Driving Instructors instruct individuals and groups in the theory and application of driving motor vehicles.

Specialisations: Motorcycle Riding Instructor.

You usually need a certificate IV in car driving instruction to work as a Driving Instructor.

Tasks

  • instructing students under actual driving conditions, and explaining and demonstrating the operation of brakes, clutch, gear selection, automatic transmission, signals and lights
  • teaching road traffic regulations
  • teaching road craft and road safety
  • advising students when they are ready to undergo driving examination
  • may advise on and teach advanced driving techniques required for emergency situations
  • may illustrate and explain handling and mechanical operation of motor vehicles and driving techniques using blackboard diagrams and audiovisual aids

All Driving Instructors

  • Unavailable Weekly Pay
  • Moderate Future Growth
  • Lower unemployment Unemployment
  • 5,200 workers Employment Size
  • Medium skill Skill level rating
  • 38% Full-Time Full-Time Share
  • 45 hours Average full-time
  • 52 years Average age
  • 23% female Gender Share

The number of people working as Driving Instructors (in their main job) fell over the past 5 years and is expected to grow over the next 5 years:
from 5,200 in 2018 to 5,500 by 2023.
Job openings can come from new jobs being created, but most come from turnover (workers leaving).
There are likely to be around 3,000 job openings over 5 years (that's about 600 a year).

  • Size: This is a small occupation.
  • Unemployment: Unemployment was below average in 2018.
  • Location: Driving Instructors work in many regions of Australia.
  • Industries: Most work in Education and Training; Transport, Postal and Warehousing; and Public Administration and Safety.
  • Full-time: Less than half work full-time (38%, less than the average of 66%), showing there are many opportunities to work part-time.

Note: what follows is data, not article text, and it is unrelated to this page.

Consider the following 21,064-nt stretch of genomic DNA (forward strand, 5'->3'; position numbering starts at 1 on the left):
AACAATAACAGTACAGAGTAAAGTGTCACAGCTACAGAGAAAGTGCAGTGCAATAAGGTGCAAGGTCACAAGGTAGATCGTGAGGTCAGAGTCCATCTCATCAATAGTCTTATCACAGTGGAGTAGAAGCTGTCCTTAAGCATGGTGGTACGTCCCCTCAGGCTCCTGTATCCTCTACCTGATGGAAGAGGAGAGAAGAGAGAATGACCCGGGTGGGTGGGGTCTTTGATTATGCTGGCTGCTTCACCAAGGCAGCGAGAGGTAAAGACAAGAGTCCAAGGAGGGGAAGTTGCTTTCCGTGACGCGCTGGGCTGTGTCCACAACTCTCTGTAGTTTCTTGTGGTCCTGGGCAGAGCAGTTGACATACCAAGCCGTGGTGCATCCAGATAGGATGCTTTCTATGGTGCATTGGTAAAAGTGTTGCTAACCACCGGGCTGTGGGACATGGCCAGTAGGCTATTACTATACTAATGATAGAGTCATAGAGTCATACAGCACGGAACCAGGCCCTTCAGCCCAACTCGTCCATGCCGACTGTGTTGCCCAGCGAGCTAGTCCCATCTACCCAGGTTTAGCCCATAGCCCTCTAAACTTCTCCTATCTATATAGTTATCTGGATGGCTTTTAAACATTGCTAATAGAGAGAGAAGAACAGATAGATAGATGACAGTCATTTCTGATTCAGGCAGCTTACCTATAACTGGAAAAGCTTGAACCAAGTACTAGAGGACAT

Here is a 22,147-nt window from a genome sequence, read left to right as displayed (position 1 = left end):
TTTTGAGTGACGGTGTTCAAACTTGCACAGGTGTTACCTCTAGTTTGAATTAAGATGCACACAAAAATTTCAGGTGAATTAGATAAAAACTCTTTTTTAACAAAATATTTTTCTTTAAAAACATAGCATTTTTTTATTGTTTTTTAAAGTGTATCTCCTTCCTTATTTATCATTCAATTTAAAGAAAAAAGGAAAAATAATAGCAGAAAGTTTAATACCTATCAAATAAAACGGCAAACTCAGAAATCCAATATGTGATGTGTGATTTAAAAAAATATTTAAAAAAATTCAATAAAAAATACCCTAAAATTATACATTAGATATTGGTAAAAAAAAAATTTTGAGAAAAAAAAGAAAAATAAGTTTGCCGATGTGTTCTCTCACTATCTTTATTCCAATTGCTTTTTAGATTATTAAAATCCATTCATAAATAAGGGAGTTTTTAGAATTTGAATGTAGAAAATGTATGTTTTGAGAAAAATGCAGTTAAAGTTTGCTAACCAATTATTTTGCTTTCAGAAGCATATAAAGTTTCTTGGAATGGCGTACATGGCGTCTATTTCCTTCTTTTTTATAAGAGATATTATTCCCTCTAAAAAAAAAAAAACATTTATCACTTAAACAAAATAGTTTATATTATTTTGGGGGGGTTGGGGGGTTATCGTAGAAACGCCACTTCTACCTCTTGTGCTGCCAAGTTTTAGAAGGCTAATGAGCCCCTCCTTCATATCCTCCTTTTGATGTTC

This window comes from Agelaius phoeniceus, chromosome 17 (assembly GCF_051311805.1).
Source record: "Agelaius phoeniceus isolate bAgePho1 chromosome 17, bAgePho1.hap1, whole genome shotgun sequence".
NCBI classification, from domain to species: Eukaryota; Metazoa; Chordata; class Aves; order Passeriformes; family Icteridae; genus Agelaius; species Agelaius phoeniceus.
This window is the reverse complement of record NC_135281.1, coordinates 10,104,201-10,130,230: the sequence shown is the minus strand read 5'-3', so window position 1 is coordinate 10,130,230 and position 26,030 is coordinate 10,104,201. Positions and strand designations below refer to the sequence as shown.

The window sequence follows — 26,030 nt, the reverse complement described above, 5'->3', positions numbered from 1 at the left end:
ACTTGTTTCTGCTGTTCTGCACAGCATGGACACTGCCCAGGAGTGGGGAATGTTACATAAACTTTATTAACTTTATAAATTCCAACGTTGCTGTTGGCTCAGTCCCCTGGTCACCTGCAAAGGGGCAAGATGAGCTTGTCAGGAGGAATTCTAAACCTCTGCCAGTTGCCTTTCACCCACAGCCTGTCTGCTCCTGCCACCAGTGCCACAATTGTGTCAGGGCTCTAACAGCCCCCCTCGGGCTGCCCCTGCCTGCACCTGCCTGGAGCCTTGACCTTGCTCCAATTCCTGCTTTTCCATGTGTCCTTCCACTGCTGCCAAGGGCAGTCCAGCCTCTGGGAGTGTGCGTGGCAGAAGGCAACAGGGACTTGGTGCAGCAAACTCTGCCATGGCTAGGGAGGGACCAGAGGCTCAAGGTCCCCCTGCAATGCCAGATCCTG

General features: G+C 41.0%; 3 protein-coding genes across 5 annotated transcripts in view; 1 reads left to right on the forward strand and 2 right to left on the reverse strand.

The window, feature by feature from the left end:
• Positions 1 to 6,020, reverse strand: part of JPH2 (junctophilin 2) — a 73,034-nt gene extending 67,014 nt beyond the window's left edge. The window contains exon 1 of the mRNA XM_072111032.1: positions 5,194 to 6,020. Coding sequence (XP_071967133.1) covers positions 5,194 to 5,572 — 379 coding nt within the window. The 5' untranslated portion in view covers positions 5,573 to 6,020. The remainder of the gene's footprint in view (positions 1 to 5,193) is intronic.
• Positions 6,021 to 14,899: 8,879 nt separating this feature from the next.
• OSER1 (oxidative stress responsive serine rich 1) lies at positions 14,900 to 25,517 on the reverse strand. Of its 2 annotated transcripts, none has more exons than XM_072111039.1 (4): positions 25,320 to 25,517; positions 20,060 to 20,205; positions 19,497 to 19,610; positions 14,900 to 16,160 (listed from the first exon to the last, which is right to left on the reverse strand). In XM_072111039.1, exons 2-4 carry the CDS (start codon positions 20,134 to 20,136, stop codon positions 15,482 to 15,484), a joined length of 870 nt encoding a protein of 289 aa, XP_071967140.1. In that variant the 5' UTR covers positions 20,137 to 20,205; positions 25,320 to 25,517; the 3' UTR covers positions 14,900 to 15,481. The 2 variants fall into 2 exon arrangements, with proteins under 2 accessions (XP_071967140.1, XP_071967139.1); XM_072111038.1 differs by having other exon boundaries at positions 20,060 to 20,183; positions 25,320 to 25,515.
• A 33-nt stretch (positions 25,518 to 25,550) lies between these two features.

• Hours: Full-time workers spend around 45 hours per week at work (compared to the average of 44 hours).
  • Age: The average age is 52 years (compared to the average of 40 years). Many workers are 45 years or older (73%).
  • Gender: 23% of workers are female (compared to the average of 48%).

Employment Outlook

Number of Workers

Source: ABS Labour Force Survey, Department of Jobs and Small Business trend data to May 2018 and Department of Jobs and Small Business projections to 2023.
YearNumber of Workers
20086700
20094100
20104200
20116700
20125100
20137000
20144900
20154800
20165700
20176300
20185200
20235500

Weekly Earnings

Weekly Earnings (Before Tax)

No data is available for the selected graph for this Occupation.

Main Industries

Main Employing Industries (% Share)

Source: Based on ABS Census 2016, Customised Report. Industries are based on the Australian and New Zealand Standard Industrial Classification (ANZSIC 06).
Main Employing IndustriesIndustry (% share)
Education and Training84.7
Transport, Postal and Warehousing6.6
Public Administration and Safety3.6
Other Services1.6
Other Industries3.5

States and Territories

  • NSW

  • VIC

  • QLD

  • SA

  • TAS

  • NT

  • ACT

Employment by State and Territory (% Share)

Source: Based on ABS Census 2016, Customised Report. Share of workers across Australian States and Territories, in this job compared to the all jobs average.
StateDriving InstructorsAll Jobs Average
NSW32.931.6
VIC24.725.6
QLD19.620.0
SA7.07.0
WA12.310.8
TAS1.42.0
NT0.71.0
ACT1.41.9

Age Profile

Age Profile (% Share)

Source: Based on ABS Census 2016, Customised Report. Age profile of workers in this job compared to the all jobs average.
Age BracketDriving InstructorsAll Jobs AverageAll Jobs Average
15-190.1-5.05.0
20-240.7-9.39.3
25-348.2-22.922.9
35-4418.5-22.022.0
45-5433.0-21.621.6
55-5916.7-9.09.0
60-6413.6-6.06.0